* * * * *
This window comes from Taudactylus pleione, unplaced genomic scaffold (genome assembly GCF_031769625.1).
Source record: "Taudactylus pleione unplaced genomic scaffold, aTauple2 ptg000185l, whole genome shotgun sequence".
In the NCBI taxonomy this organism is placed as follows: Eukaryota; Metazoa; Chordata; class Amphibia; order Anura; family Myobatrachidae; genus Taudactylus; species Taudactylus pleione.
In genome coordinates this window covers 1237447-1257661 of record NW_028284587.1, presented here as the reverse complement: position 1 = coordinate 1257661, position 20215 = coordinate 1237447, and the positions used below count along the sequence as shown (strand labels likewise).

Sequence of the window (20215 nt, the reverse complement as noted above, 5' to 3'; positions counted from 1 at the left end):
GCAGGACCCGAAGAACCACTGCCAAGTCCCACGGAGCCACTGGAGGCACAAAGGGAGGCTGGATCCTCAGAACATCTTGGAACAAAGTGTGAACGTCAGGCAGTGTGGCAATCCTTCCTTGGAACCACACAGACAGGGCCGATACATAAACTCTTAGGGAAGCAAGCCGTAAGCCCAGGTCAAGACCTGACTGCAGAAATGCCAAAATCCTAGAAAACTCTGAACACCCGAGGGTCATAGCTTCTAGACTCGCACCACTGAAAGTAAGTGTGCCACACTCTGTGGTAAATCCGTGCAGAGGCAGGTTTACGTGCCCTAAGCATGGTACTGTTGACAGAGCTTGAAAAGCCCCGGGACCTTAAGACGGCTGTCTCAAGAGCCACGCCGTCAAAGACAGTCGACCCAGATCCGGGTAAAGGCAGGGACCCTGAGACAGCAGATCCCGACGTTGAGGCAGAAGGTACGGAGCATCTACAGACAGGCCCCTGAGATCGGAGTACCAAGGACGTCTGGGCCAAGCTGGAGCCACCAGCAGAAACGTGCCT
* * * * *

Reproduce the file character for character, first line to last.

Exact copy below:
This window comes from Taudactylus pleione, unplaced genomic scaffold (genome assembly GCF_031769625.1).
Source record: "Taudactylus pleione unplaced genomic scaffold, aTauple2 ptg000185l, whole genome shotgun sequence".
In the NCBI taxonomy this organism is placed as follows: Eukaryota; Metazoa; Chordata; class Amphibia; order Anura; family Myobatrachidae; genus Taudactylus; species Taudactylus pleione.
In genome coordinates this window covers 1237447-1257661 of record NW_028284587.1, presented here as the reverse complement: position 1 = coordinate 1257661, position 20215 = coordinate 1237447, and the positions used below count along the sequence as shown (strand labels likewise).

Sequence of the window (20215 nt, the reverse complement as noted above, 5' to 3'; positions counted from 1 at the left end):
GCAGGACCCGAAGAACCACTGCCAAGTCCCACGGAGCCACTGGAGGCACAAAGGGAGGCTGGATCCTCAGAACATCTTGGAACAAAGTGTGAACGTCAGGCAGTGTGGCAATCCTTCCTTGGAACCACACAGACAGGGCCGATACATAAACTCTTAGGGAAGCAAGCCGTAAGCCCAGGTCAAGACCTGACTGCAGAAATGCCAAAATCCTAGAAAACTCTGAACACCCGAGGGTCATAGCTTCTAGACTCGCACCACTGAAAGTAAGTGTGCCACACTCTGTGGTAAATCCGTGCAGAGGCAGGTTTACGTGCCCTAAGCATGGTACTGTTGACAGAGCTTGAAAAGCCCCGGGACCTTAAGACGGCTGTCTCAAGAGCCACGCCGTCAAAGACAGTCGACCCAGATCCGGGTAAAGGCAGGGACCCTGAGACAGCAGATCCCGACGTTGAGGCAGAAGGTACGGAGCATCTACAGACAGGCCCCTGAGATCGGAGTACCAAGGACGTCTGGGCCAAGCTGGAGCCACCAGCAGAAACGTGCCT